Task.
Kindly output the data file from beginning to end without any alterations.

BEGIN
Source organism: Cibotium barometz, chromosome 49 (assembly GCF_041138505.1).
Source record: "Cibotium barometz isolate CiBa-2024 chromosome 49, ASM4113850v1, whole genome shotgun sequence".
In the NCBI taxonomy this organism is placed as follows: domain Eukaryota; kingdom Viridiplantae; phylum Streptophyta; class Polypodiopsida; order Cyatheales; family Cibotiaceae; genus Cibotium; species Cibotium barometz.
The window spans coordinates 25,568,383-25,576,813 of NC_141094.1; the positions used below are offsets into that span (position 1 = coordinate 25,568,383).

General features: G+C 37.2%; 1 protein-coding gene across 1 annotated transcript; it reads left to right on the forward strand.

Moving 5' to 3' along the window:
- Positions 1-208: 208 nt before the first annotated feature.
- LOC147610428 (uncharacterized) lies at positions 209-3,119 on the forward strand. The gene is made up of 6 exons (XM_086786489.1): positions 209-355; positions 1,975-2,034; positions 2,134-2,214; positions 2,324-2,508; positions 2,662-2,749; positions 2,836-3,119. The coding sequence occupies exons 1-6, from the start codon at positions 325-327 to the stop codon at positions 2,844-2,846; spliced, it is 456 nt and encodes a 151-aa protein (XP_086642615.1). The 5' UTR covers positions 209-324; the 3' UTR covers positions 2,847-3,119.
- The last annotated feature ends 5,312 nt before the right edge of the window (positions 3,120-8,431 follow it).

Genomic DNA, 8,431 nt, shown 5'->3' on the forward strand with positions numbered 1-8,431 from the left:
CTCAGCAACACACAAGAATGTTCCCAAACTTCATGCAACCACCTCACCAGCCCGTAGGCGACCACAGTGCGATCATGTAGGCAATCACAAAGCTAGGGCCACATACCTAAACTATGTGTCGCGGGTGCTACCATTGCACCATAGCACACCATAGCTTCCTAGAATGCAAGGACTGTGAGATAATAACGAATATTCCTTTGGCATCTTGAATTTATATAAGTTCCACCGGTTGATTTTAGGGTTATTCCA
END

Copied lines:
Source organism: Cibotium barometz, chromosome 49 (assembly GCF_041138505.1).
Source record: "Cibotium barometz isolate CiBa-2024 chromosome 49, ASM4113850v1, whole genome shotgun sequence".
In the NCBI taxonomy this organism is placed as follows: domain Eukaryota; kingdom Viridiplantae; phylum Streptophyta; class Polypodiopsida; order Cyatheales; family Cibotiaceae; genus Cibotium; species Cibotium barometz.
The window spans coordinates 25,568,383-25,576,813 of NC_141094.1; the positions used below are offsets into that span (position 1 = coordinate 25,568,383).

General features: G+C 37.2%; 1 protein-coding gene across 1 annotated transcript; it reads left to right on the forward strand.

Moving 5' to 3' along the window:
- Positions 1-208: 208 nt before the first annotated feature.
- LOC147610428 (uncharacterized) lies at positions 209-3,119 on the forward strand. The gene is made up of 6 exons (XM_086786489.1): positions 209-355; positions 1,975-2,034; positions 2,134-2,214; positions 2,324-2,508; positions 2,662-2,749; positions 2,836-3,119. The coding sequence occupies exons 1-6, from the start codon at positions 325-327 to the stop codon at positions 2,844-2,846; spliced, it is 456 nt and encodes a 151-aa protein (XP_086642615.1). The 5' UTR covers positions 209-324; the 3' UTR covers positions 2,847-3,119.
- The last annotated feature ends 5,312 nt before the right edge of the window (positions 3,120-8,431 follow it).

Genomic DNA, 8,431 nt, shown 5'->3' on the forward strand with positions numbered 1-8,431 from the left:
CTCAGCAACACACAAGAATGTTCCCAAACTTCATGCAACCACCTCACCAGCCCGTAGGCGACCACAGTGCGATCATGTAGGCAATCACAAAGCTAGGGCCACATACCTAAACTATGTGTCGCGGGTGCTACCATTGCACCATAGCACACCATAGCTTCCTAGAATGCAAGGACTGTGAGATAATAACGAATATTCCTTTGGCATCTTGAATTTATATAAGTTCCACCGGTTGATTTTAGGGTTATTCCA